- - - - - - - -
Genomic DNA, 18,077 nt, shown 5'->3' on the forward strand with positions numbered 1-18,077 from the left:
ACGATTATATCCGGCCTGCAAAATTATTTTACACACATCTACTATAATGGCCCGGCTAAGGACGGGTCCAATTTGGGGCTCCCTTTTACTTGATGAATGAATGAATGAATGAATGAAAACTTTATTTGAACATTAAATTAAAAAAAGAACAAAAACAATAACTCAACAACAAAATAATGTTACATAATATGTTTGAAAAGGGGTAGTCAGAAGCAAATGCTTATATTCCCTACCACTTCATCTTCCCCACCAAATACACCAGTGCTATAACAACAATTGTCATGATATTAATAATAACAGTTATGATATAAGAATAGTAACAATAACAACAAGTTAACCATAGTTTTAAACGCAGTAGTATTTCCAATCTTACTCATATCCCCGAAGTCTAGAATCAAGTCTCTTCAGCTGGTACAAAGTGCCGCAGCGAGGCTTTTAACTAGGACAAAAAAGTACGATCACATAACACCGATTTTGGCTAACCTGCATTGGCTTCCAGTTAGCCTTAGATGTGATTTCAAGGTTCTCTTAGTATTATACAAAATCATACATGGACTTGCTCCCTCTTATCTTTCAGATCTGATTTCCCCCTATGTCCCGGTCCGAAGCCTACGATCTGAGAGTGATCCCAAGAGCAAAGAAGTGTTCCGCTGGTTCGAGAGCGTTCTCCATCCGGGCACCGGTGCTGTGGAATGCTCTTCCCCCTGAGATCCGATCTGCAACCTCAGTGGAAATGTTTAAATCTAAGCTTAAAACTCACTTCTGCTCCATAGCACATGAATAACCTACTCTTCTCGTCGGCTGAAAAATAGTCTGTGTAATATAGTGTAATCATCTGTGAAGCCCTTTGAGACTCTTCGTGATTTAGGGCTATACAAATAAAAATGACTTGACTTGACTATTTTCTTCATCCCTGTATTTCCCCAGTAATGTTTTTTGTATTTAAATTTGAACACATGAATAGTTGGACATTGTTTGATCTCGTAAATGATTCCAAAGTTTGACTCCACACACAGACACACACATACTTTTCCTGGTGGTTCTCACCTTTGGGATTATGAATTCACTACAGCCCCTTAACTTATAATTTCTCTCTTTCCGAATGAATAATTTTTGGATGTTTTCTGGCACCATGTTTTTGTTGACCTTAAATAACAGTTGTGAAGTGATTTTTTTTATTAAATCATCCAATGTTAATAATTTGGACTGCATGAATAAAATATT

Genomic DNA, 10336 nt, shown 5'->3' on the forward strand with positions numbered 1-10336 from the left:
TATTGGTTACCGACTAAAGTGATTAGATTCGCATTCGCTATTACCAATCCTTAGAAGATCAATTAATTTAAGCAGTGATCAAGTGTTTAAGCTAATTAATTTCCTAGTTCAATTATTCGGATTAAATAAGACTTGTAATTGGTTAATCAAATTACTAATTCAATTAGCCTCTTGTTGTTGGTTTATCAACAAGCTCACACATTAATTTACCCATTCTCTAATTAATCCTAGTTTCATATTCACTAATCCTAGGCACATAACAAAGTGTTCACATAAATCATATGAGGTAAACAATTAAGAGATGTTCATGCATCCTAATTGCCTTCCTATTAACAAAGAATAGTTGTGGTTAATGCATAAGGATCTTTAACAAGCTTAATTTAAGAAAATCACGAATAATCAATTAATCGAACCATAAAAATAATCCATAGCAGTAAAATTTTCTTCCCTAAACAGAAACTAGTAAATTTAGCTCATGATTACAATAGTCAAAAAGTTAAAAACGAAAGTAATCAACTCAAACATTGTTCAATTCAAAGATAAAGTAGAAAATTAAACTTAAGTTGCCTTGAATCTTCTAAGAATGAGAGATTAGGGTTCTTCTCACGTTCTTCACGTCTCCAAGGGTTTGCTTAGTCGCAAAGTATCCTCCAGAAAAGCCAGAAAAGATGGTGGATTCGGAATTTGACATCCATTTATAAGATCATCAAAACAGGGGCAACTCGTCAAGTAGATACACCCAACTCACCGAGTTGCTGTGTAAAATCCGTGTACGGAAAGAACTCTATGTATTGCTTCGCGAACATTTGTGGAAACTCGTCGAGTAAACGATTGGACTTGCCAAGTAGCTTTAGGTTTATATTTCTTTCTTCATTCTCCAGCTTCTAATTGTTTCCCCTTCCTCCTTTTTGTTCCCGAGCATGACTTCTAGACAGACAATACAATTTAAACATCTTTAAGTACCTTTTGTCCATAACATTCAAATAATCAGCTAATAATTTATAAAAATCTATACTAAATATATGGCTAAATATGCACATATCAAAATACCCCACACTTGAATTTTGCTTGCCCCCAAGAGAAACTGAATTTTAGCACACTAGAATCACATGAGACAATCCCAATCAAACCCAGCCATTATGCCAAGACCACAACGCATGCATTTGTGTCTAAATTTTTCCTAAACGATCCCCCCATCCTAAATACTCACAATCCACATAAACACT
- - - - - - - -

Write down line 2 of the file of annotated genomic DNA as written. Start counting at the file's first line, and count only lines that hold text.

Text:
ACGATTATATCCGGCCTGCAAAATTATTTTACACACATCTACTATAATGGCCCGGCTAAGGACGGGTCCAATTTGGGGCTCCCTTTTACTTGATGAATGAATGAATGAATGAATGAAAACTTTATTTGAACATTAAATTAAAAAAAGAACAAAAACAATAACTCAACAACAAAATAATGTTACATAATATGTTTGAAAAGGGGTAGTCAGAAGCAAATGCTTATATTCCCTACCACTTCATCTTCCCCACCAAATACACCAGTGCTATAACAACAATTGTCATGATATTAATAATAACAGTTATGATATAAGAATAGTAACAATAACAACAAGTTAACCATAGTTTTAAACGCAGTAGTATTTCCAATCTTACTCATATCCCCGAAGTCTAGAATCAAGTCTCTTCAGCTGGTACAAAGTGCCGCAGCGAGGCTTTTAACTAGGACAAAAAAGTACGATCACATAACACCGATTTTGGCTAACCTGCATTGGCTTCCAGTTAGCCTTAGATGTGATTTCAAGGTTCTCTTAGTATTATACAAAATCATACATGGACTTGCTCCCTCTTATCTTTCAGATCTGATTTCCCCCTATGTCCCGGTCCGAAGCCTACGATCTGAGAGTGATCCCAAGAGCAAAGAAGTGTTCCGCTGGTTCGAGAGCGTTCTCCATCCGGGCACCGGTGCTGTGGAATGCTCTTCCCCCTGAGATCCGATCTGCAACCTCAGTGGAAATGTTTAAATCTAAGCTTAAAACTCACTTCTGCTCCATAGCACATGAATAACCTACTCTTCTCGTCGGCTGAAAAATAGTCTGTGTAATATAGTGTAATCATCTGTGAAGCCCTTTGAGACTCTTCGTGATTTAGGGCTATACAAATAAAAATGACTTGACTTGACTATTTTCTTCATCCCTGTATTTCCCCAGTAATGTTTTTTGTATTTAAATTTGAACACATGAATAGTTGGACATTGTTTGATCTCGTAAATGATTCCAAAGTTTGACTCCACACACAGACACACACATACTTTTCCTGGTGGTTCTCACCTTTGGGATTATGAATTCACTACAGCCCCTTAACTTATAATTTCTCTCTTTCCGAATGAATAATTTTTGGATGTTTTCTGGCACCATGTTTTTGTTGACCTTAAATAACAGTTGTGAAGTGATTTTTTTTATTAAATCATCCAATGTTAATAATTTGGACTGCATGAATAAAATATT